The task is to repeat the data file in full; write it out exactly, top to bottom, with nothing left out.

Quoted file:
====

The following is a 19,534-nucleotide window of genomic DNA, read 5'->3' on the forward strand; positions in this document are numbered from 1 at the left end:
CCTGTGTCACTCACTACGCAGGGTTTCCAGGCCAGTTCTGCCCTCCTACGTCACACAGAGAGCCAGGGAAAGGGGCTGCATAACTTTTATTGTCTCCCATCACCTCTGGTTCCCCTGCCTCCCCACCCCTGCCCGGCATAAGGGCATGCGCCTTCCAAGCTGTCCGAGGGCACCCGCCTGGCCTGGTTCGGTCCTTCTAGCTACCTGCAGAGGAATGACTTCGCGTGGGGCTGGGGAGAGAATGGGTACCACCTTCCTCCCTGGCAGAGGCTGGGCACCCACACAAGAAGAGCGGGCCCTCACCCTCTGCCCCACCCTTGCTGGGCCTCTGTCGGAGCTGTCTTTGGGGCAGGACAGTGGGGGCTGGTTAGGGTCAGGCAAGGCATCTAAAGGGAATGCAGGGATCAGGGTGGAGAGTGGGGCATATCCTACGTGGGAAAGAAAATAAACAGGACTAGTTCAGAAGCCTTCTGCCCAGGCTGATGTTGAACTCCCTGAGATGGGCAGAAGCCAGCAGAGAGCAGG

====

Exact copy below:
The following is a 19,534-nucleotide window of genomic DNA, read 5'->3' on the forward strand; positions in this document are numbered from 1 at the left end:
CCTGTGTCACTCACTACGCAGGGTTTCCAGGCCAGTTCTGCCCTCCTACGTCACACAGAGAGCCAGGGAAAGGGGCTGCATAACTTTTATTGTCTCCCATCACCTCTGGTTCCCCTGCCTCCCCACCCCTGCCCGGCATAAGGGCATGCGCCTTCCAAGCTGTCCGAGGGCACCCGCCTGGCCTGGTTCGGTCCTTCTAGCTACCTGCAGAGGAATGACTTCGCGTGGGGCTGGGGAGAGAATGGGTACCACCTTCCTCCCTGGCAGAGGCTGGGCACCCACACAAGAAGAGCGGGCCCTCACCCTCTGCCCCACCCTTGCTGGGCCTCTGTCGGAGCTGTCTTTGGGGCAGGACAGTGGGGGCTGGTTAGGGTCAGGCAAGGCATCTAAAGGGAATGCAGGGATCAGGGTGGAGAGTGGGGCATATCCTACGTGGGAAAGAAAATAAACAGGACTAGTTCAGAAGCCTTCTGCCCAGGCTGATGTTGAACTCCCTGAGATGGGCAGAAGCCAGCAGAGAGCAGG